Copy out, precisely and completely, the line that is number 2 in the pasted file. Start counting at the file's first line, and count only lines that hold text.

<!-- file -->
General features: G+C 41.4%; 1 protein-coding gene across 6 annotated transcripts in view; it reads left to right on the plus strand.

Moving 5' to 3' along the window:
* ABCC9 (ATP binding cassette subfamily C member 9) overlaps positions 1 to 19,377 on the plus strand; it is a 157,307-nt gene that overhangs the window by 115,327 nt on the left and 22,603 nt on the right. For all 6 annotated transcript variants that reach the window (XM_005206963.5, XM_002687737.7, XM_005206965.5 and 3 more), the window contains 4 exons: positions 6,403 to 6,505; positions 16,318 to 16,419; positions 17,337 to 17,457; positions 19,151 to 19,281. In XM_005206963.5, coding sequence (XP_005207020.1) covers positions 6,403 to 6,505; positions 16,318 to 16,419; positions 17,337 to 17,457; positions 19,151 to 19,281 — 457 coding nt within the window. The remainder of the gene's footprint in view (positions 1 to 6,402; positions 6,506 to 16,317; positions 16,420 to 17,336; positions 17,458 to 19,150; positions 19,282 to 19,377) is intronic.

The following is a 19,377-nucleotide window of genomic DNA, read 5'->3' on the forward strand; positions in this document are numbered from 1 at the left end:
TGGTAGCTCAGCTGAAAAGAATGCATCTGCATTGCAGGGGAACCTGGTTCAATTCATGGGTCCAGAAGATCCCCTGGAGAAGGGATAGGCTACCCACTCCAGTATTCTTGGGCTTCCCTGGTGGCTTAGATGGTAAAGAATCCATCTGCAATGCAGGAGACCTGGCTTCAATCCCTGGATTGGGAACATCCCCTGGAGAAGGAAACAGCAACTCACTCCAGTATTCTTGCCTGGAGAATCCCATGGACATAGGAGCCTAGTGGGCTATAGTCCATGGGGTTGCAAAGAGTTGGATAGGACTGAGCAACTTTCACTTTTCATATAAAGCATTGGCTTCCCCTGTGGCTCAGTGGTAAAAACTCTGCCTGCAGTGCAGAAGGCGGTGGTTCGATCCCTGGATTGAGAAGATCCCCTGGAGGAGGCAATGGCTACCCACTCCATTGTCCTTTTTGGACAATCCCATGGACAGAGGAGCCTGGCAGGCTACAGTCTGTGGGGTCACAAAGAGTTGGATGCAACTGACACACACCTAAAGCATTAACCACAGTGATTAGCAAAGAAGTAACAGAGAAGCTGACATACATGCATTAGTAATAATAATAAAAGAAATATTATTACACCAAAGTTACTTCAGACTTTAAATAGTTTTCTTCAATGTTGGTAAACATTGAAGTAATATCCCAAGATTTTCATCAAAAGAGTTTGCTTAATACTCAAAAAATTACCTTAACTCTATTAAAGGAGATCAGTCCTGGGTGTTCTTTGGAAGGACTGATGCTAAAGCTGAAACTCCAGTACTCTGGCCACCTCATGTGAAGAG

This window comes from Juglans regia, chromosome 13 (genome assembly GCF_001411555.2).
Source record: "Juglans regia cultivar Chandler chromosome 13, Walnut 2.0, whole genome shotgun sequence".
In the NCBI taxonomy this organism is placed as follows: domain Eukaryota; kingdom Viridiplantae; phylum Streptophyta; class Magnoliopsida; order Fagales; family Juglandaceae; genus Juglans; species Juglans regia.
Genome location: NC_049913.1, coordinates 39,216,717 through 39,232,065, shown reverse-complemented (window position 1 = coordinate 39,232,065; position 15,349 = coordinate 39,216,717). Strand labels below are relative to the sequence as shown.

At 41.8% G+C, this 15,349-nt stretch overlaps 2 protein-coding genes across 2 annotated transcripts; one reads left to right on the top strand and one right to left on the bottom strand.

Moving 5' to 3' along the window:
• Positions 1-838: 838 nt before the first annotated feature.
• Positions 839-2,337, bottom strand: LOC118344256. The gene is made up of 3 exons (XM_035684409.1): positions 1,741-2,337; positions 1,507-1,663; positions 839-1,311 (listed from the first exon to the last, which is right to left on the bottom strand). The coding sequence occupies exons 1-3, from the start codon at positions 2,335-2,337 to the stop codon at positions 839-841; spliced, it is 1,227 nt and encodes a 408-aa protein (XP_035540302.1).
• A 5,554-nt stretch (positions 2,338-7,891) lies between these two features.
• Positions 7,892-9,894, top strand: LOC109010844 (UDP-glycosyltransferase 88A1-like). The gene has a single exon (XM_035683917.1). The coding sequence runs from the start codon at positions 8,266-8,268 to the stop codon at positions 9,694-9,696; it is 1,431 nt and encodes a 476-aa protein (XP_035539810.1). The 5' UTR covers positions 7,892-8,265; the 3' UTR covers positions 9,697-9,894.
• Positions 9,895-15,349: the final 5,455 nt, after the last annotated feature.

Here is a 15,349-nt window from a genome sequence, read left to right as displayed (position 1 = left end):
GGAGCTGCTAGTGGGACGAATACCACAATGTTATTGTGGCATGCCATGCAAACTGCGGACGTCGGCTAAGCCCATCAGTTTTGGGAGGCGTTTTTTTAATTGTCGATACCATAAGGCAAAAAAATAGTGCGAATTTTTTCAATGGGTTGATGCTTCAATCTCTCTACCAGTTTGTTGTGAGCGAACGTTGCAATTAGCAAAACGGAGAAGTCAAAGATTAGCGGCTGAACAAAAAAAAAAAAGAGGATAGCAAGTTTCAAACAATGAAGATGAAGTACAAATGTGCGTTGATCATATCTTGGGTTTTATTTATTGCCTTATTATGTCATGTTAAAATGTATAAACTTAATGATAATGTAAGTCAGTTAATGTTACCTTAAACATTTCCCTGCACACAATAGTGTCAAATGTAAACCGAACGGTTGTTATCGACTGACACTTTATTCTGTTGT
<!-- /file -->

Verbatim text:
Moving 5' to 3' along the window: